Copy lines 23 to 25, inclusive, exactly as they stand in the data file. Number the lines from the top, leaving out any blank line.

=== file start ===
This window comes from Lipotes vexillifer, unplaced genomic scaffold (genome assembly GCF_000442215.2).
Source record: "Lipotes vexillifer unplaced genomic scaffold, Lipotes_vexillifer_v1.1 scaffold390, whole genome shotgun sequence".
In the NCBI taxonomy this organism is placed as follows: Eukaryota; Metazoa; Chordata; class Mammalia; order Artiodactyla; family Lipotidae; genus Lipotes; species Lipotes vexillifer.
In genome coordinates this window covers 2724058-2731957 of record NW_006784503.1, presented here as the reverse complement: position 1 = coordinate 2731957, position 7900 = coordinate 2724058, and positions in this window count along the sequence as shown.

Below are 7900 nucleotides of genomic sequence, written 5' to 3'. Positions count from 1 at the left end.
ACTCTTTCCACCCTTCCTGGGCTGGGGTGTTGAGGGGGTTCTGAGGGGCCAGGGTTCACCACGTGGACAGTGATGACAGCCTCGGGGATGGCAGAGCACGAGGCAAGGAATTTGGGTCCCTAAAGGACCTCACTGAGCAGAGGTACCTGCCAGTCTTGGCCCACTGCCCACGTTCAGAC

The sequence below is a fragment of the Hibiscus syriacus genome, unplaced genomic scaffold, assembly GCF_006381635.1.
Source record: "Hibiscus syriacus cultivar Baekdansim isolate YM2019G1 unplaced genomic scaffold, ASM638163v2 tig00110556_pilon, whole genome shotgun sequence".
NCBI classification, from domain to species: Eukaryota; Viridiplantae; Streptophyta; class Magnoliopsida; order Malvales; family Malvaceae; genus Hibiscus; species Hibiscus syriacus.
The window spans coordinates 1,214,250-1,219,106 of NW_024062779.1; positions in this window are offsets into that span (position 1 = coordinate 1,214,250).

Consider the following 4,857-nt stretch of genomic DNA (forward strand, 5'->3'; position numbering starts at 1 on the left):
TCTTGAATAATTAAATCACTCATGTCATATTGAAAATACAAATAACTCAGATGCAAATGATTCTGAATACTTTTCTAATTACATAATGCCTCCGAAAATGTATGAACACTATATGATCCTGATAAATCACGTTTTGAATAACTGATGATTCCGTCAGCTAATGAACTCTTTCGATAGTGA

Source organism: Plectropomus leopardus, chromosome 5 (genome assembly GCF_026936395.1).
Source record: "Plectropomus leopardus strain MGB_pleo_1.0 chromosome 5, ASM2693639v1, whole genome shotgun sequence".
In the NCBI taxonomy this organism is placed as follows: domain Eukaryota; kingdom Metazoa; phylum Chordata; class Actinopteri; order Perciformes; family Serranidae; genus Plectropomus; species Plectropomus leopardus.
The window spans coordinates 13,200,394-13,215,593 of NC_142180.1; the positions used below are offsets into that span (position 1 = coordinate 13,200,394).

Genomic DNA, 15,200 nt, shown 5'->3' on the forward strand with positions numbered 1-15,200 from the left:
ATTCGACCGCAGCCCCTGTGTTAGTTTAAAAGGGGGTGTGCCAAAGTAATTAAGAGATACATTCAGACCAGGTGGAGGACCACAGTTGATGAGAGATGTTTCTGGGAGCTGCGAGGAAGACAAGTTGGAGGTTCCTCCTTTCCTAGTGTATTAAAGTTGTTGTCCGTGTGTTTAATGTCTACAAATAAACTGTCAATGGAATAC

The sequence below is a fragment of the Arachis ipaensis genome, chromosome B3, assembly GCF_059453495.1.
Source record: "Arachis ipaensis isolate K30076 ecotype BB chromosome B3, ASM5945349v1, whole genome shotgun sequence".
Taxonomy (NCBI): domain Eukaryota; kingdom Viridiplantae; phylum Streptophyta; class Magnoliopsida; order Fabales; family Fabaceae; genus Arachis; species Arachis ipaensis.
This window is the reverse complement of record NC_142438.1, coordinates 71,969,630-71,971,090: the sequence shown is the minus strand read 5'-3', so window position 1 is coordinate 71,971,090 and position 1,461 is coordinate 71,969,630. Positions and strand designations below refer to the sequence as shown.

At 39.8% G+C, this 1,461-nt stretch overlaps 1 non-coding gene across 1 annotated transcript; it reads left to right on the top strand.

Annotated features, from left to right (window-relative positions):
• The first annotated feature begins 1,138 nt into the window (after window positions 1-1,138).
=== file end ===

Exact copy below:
At 39.8% G+C, this 1,461-nt stretch overlaps 1 non-coding gene across 1 annotated transcript; it reads left to right on the top strand.

Annotated features, from left to right (window-relative positions):
• The first annotated feature begins 1,138 nt into the window (after window positions 1-1,138).